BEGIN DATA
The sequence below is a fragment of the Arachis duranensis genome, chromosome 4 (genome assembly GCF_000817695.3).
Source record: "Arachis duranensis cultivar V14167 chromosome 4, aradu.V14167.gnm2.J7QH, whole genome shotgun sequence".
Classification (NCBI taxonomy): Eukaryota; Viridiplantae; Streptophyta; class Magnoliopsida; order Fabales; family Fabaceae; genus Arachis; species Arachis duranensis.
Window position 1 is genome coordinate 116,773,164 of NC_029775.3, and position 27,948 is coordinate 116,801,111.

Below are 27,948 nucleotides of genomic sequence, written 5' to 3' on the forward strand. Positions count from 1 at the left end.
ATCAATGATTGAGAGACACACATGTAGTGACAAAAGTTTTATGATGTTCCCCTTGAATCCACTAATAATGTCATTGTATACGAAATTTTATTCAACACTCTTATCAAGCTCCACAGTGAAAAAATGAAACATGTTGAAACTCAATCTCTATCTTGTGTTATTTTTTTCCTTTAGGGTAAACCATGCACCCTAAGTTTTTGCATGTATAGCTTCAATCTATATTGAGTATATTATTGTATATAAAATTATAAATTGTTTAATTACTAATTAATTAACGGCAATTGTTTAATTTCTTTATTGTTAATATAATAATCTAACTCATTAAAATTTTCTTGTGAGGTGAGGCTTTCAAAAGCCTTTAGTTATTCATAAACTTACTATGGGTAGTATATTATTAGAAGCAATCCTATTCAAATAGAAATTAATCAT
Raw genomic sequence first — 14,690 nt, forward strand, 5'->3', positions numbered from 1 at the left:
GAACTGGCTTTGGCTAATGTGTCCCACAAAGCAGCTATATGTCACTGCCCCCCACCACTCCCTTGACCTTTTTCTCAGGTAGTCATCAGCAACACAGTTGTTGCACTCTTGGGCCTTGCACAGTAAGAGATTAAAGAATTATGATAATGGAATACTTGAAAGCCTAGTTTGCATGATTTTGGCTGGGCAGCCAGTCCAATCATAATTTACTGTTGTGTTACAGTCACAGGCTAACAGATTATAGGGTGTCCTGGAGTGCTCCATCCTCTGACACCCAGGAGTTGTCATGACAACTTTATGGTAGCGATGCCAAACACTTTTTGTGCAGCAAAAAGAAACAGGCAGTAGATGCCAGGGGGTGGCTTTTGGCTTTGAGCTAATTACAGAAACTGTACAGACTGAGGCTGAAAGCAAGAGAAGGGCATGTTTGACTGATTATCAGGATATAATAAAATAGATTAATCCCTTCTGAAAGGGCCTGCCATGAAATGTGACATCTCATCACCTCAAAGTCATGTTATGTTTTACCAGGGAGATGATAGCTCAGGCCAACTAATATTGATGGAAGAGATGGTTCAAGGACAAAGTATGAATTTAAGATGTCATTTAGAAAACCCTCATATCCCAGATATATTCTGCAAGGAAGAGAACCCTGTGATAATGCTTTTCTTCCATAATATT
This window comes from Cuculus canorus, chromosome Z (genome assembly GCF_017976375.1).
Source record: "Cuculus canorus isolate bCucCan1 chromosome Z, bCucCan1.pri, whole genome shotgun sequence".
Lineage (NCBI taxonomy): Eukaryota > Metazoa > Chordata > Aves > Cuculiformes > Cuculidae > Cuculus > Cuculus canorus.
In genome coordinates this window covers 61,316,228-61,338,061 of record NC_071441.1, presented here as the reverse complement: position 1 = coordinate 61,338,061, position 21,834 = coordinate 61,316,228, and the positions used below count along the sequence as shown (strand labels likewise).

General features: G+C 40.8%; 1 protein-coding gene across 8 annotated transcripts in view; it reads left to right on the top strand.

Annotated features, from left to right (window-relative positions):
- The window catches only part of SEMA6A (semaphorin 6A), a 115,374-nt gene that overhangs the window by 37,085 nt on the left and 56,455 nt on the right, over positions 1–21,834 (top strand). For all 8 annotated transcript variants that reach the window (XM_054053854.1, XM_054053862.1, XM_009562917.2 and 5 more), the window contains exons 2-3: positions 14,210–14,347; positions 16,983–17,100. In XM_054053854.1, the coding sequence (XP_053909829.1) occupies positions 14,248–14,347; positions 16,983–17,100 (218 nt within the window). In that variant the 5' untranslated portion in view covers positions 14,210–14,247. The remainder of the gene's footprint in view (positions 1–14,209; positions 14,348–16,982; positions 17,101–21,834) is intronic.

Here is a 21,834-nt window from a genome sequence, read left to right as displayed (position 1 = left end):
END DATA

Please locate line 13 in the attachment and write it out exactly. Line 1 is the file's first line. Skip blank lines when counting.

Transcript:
General features: G+C 40.8%; 1 protein-coding gene across 8 annotated transcripts in view; it reads left to right on the top strand.